Letter: Little evidence warming climate leads to forest fires

Efforts to 'stop climate change that might happen decades in the future.'

To the editor:

Former Green Party candidate Angela Nagy (Economic Opportunities Get Overlooked, Sept. 18 Kelowna Capital News) is wrong to imply that extreme weather events and forest fires are caused by climate change. This is one of the few areas of agreement between the United Nations Intergovernmental Panel on Climate Change (IPCC—see ipcc.ch) and the Nongovernmental International Panel on Climate Change (NIPCC—see www.climatechangereconsidered.org).

In 2012 the IPCC asserted that a relationship between global warming and wildfires, rainfall, storms, hurricanes, and other extreme weather events has not been demonstrated. In their latest assessment report released on Sept. 27, 2013, IPCC scientists concluded that they had only “low confidence” that “damaging increases will occur in either drought or tropical cyclone activity” as a result of global warming.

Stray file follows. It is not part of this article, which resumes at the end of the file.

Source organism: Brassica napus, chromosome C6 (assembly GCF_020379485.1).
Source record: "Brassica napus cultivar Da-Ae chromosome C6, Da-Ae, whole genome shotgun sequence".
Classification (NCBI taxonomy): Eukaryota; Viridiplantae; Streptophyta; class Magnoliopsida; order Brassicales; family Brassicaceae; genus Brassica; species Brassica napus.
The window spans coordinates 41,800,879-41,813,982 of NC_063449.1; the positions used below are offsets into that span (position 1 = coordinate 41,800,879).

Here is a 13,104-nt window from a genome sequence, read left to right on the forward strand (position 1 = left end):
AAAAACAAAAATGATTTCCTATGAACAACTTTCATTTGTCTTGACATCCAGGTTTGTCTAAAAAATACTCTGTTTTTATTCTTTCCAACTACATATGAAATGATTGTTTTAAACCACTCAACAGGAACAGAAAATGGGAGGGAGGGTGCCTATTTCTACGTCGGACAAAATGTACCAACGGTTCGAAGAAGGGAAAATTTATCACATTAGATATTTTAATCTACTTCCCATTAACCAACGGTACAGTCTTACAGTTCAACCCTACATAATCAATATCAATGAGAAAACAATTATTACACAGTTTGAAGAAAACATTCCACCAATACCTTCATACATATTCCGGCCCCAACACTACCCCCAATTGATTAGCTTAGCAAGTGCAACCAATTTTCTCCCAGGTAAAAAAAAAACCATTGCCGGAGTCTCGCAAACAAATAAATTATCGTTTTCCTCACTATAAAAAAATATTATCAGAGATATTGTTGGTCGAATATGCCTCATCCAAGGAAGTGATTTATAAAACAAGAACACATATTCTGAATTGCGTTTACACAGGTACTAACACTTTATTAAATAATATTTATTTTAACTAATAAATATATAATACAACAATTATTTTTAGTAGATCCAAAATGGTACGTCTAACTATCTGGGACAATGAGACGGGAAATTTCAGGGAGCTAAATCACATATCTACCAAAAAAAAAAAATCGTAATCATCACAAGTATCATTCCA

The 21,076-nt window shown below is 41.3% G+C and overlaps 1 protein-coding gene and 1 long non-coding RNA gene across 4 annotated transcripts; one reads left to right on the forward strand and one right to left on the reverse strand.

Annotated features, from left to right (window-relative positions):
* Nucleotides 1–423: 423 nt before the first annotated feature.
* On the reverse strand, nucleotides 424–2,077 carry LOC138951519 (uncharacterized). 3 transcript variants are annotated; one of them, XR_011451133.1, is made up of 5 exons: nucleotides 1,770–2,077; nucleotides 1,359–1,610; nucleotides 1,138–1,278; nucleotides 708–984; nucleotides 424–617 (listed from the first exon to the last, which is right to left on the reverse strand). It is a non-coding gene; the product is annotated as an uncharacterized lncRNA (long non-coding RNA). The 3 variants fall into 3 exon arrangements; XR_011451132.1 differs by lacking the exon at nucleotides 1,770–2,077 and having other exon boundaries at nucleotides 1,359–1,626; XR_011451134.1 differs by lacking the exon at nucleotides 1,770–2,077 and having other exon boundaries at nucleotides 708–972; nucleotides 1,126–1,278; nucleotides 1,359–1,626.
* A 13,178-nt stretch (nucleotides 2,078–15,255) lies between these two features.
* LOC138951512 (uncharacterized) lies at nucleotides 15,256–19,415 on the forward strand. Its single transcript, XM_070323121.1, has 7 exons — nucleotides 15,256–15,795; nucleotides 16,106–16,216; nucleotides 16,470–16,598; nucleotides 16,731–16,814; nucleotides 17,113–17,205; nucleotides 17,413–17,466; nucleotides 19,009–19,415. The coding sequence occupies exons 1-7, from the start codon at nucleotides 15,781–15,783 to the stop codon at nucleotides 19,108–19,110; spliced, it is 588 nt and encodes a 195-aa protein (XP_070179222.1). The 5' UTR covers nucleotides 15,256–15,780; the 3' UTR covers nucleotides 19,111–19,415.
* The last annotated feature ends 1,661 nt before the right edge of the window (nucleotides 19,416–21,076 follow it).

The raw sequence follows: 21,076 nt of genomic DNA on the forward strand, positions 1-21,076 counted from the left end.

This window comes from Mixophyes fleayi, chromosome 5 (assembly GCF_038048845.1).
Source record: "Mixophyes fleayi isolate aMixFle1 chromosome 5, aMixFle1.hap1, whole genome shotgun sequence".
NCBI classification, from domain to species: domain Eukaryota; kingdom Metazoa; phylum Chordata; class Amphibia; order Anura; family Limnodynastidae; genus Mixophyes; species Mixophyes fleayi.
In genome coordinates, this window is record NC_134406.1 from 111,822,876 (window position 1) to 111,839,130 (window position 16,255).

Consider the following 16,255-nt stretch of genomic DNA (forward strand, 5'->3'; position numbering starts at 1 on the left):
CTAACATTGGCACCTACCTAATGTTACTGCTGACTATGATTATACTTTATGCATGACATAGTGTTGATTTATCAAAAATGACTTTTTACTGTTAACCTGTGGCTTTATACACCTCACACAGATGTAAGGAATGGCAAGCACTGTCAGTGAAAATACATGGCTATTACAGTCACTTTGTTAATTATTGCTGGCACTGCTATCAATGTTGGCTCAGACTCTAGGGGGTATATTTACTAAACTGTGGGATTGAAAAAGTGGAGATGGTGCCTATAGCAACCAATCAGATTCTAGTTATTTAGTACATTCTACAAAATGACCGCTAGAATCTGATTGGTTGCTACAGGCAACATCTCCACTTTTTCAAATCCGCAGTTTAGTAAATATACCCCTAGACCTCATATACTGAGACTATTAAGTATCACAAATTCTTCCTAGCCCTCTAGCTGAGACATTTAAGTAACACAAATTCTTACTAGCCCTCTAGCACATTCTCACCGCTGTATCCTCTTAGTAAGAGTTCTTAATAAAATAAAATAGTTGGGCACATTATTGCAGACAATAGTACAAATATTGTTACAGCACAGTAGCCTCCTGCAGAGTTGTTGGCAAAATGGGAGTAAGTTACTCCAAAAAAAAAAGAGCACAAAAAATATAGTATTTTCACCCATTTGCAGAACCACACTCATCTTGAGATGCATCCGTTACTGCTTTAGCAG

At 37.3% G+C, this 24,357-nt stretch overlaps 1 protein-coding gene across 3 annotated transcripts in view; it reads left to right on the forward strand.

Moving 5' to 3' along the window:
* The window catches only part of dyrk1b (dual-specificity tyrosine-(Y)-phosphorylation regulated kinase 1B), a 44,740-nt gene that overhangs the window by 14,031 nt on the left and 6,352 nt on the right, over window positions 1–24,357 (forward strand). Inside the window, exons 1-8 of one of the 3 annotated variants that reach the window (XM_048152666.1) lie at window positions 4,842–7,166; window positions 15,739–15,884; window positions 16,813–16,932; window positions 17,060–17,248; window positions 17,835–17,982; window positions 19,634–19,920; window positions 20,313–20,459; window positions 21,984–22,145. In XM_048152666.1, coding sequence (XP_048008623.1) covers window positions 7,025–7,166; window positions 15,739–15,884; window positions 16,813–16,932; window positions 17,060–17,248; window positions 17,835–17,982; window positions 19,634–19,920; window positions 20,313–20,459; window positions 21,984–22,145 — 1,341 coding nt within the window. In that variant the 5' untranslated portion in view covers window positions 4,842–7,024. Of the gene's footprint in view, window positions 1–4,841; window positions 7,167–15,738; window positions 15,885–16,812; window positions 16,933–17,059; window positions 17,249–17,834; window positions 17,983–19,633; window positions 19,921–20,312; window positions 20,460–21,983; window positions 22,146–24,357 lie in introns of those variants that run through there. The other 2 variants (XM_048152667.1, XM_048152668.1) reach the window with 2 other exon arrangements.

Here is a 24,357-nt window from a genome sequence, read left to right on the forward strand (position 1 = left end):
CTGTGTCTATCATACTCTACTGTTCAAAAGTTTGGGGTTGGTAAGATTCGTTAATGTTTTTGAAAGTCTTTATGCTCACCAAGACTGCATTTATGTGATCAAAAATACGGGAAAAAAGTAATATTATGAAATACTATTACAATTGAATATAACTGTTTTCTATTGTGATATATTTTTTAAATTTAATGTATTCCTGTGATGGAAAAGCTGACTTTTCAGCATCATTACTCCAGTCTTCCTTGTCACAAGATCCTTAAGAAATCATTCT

The NIPCC report released on Sept. 17, 2013 concluded the same, asserting that: “In no case has a convincing relationship been established between warming over the past 100 years and increases in any of these extreme events.”

The real tragedy in all this is that, because of the overconfidence of activists like Al Gore and David Suzuki that we can control climate as if we had a global thermostat, most climate funding is devoted to supposedly preventing climate change that may happen in the future, not what is actually happening today due to natural climate variability.

According to the San Francisco-based Climate Policy Initiative (CPI) report (October 2013), of the approximately $357 billion US (almost $1 billion per day) that was spent on climate finance across the world in 2012, only six per cent of it went to helping people prepare for and adapt to climate change today. CPI’s 2011 report showed that, even within developing countries, only five per cent of climate finance went into adaptation, a crime that costs many lives every year in poor nations. The rest of the money went to trying to stop climate change that might happen decades in the future. This is immoral, giving more value to the lives of people yet to be born than those suffering today.

Nagy should consider whether she is on the right side of this debate.

Tom Harris,

executive director,

International Climate Science Coalition (ICSC),

Ottawa

 

 

 

685 Fraser Avenue

Ottawa, Ontario K2A 2R7

Canada

 

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